Japan’s proposed gasoline car ban will be disastrous for Australia
Japanese automakers for now are keeping quiet on what impact those measures could have on their businesses
/NOVOSTIVL/ Over the past 24 hours, reports have surfaced that suggest the Asian nation will ban the sale of new gasoline vehicles by the mid-2030s, Reuters reports.
According to reports, public broadcaster NHK broke the news yesterday, which follow as part of prime minister Yoshidie Suga’s plans for Japan to reach net zero emissions by 2050.
The move would make Japan the second G7 nation, alongside the United Kingdom, to set a date for outlawing CO2 emitting vehicles.
Not that long ago, the UK formally announced that it will ban the sale of gasoline-powered vehicles from 2030, which is 10 years earlier than it originally planned.
It brought the ban forward after climate change campaigners and analysis suggested it was necessary if the country is to meet net zero targets set for 2050.
The UK and Japan are the world’s two leading car-producing nations which drive on the left and primarily use right-hand drive vehicles.
Japan following suit with the UK is very good news for the British vehicle market, as it helps increase demand and put pressure on car markets to build right-hand drive electric cars.
However, it’s not good news for all. Analyst Eytan Lenko, of Australian sustainable energy research firm Beyond Zero Emissions, has pointed out that this could be the beginning of a headache for Australia.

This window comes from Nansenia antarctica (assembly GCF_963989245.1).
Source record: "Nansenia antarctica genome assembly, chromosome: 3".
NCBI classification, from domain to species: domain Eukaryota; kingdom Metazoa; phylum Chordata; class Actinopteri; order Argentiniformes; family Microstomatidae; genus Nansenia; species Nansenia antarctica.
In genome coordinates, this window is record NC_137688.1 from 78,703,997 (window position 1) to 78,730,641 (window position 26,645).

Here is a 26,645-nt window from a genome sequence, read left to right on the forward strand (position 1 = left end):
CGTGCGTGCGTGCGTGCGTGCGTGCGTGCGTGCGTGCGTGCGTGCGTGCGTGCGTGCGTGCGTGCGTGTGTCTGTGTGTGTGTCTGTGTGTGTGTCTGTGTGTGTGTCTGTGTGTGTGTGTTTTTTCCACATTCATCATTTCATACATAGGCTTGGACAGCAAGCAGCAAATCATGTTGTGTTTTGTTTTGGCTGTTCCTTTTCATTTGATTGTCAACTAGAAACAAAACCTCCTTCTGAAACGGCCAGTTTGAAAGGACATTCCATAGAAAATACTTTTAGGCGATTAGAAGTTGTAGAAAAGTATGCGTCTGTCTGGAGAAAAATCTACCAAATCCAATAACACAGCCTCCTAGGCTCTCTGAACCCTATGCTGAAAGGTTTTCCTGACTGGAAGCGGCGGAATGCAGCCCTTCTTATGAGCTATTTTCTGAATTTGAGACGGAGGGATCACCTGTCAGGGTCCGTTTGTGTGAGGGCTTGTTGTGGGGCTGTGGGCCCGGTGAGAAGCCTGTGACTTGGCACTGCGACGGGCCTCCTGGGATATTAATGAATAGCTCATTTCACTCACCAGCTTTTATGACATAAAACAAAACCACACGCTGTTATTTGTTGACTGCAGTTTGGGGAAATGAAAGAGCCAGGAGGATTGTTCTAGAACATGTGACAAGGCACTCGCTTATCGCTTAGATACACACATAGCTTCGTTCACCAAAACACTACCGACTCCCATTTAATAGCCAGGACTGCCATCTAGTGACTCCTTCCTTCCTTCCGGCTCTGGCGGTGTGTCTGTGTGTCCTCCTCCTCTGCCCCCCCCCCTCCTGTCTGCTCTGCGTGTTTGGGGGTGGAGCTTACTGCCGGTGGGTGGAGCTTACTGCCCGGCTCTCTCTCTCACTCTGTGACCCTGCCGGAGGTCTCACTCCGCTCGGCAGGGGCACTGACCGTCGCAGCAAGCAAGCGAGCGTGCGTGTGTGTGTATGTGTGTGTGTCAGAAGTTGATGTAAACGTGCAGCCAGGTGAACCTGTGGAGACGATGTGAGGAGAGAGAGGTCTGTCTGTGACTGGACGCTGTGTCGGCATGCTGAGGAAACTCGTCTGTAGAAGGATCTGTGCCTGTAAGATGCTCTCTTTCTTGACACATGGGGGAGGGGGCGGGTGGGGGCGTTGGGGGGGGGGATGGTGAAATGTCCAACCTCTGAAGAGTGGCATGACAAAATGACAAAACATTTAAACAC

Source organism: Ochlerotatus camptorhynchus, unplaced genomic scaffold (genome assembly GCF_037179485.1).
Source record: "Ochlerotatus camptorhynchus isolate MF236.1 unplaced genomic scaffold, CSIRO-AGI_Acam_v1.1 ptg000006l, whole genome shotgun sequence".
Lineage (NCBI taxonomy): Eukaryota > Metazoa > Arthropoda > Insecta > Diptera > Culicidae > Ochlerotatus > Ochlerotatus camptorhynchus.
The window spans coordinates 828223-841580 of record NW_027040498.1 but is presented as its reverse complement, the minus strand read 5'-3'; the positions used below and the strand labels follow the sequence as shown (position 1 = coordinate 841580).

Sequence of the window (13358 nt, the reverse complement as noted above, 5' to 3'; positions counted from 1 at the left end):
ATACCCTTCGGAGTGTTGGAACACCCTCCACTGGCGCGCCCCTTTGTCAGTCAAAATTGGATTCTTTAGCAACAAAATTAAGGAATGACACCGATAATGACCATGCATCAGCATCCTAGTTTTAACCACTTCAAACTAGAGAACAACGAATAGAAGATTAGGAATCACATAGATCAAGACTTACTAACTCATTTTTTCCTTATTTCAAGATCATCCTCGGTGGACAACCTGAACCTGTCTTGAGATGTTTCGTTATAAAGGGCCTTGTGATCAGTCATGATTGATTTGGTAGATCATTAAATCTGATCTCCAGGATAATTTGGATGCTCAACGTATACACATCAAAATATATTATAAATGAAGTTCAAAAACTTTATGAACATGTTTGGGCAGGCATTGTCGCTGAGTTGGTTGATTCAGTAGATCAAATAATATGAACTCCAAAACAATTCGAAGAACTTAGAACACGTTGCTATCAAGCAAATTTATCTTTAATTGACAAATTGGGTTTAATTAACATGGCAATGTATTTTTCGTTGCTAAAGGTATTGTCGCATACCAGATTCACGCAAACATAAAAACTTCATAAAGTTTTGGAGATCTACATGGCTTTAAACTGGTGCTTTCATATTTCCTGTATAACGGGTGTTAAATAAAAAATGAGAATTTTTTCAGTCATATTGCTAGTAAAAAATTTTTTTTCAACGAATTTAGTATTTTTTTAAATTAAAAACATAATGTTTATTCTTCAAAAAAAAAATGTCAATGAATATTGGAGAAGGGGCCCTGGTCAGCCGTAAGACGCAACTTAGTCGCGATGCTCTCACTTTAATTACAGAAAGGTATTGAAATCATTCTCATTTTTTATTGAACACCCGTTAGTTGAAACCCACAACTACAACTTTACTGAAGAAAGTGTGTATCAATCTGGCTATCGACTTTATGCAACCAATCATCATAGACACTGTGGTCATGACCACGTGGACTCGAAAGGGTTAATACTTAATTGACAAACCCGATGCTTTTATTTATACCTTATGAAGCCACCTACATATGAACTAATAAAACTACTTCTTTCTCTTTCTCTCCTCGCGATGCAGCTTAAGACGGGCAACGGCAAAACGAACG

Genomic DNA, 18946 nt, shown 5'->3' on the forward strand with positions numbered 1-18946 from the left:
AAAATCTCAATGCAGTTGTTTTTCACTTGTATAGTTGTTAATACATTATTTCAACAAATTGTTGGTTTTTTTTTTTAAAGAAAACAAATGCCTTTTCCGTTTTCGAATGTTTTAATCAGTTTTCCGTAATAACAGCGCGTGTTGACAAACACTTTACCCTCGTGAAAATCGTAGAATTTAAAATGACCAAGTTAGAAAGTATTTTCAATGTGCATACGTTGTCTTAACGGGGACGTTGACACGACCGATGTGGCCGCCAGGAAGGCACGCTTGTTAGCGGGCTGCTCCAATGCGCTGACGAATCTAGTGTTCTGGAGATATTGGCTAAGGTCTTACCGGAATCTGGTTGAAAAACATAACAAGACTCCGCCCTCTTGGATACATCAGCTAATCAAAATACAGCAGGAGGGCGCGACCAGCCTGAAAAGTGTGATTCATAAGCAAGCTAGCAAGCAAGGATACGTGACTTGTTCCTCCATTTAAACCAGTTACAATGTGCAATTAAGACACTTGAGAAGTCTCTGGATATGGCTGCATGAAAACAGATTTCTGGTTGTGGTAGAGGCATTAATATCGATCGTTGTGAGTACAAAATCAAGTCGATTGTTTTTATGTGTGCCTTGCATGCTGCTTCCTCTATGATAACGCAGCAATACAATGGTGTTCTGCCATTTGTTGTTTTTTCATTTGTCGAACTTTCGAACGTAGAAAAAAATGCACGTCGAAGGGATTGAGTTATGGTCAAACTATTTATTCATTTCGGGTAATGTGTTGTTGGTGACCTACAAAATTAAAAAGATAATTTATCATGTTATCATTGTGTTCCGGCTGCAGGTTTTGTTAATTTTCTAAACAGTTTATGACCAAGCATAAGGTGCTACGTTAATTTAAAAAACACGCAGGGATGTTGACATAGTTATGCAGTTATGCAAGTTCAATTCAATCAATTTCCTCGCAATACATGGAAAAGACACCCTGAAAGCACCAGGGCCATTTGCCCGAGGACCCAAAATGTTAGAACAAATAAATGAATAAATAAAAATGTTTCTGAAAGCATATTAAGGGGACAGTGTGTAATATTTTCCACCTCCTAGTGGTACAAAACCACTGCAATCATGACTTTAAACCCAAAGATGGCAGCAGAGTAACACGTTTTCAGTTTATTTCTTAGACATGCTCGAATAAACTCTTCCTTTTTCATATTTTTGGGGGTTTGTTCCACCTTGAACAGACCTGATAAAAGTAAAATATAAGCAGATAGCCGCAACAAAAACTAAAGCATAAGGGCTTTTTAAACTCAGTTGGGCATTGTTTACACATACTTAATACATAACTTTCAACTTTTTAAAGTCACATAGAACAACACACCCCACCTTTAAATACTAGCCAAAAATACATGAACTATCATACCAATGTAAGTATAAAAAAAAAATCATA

Not sure who is planning on making right-hand drive petrol cars after 2035 when both Japan and the UK have banned them. Australia might end up like Cuba if we don’t get on with it! https://t.co/jPSsSpaW4G
— Eytan Lenko (@eytanlenko) December 3, 2020
With the UK and Japan no longer needing right-hand drive gasoline vehicles, it begs the question of who is going to make them for Australia when it doesn’t actually make its own cars anymore.
South Africa drives on the left, and is where a number of big name brands, like Ford, BMW, and Mercedes-Benz build their vehicles. However, just because a car is built in a right-hand drive country doesn’t mean it only produces right-hand drive cars. But SA might be a lifeline.
Ultimately, the key dynamic here is demand. Within the next 15 years, with the UK and Japan banning gasoline cars, demand for right-hand drive petrol vehicles will drop significantly.
As a country unable to make its own vehicles, Australia is at the mercy of carmakers forging ahead to support the changing British and Japanese markets with EVs.
It leaves Australia with few options but to get on board with the switch to EVs or risk being left behind driving dirty cars from the past, like Cuba.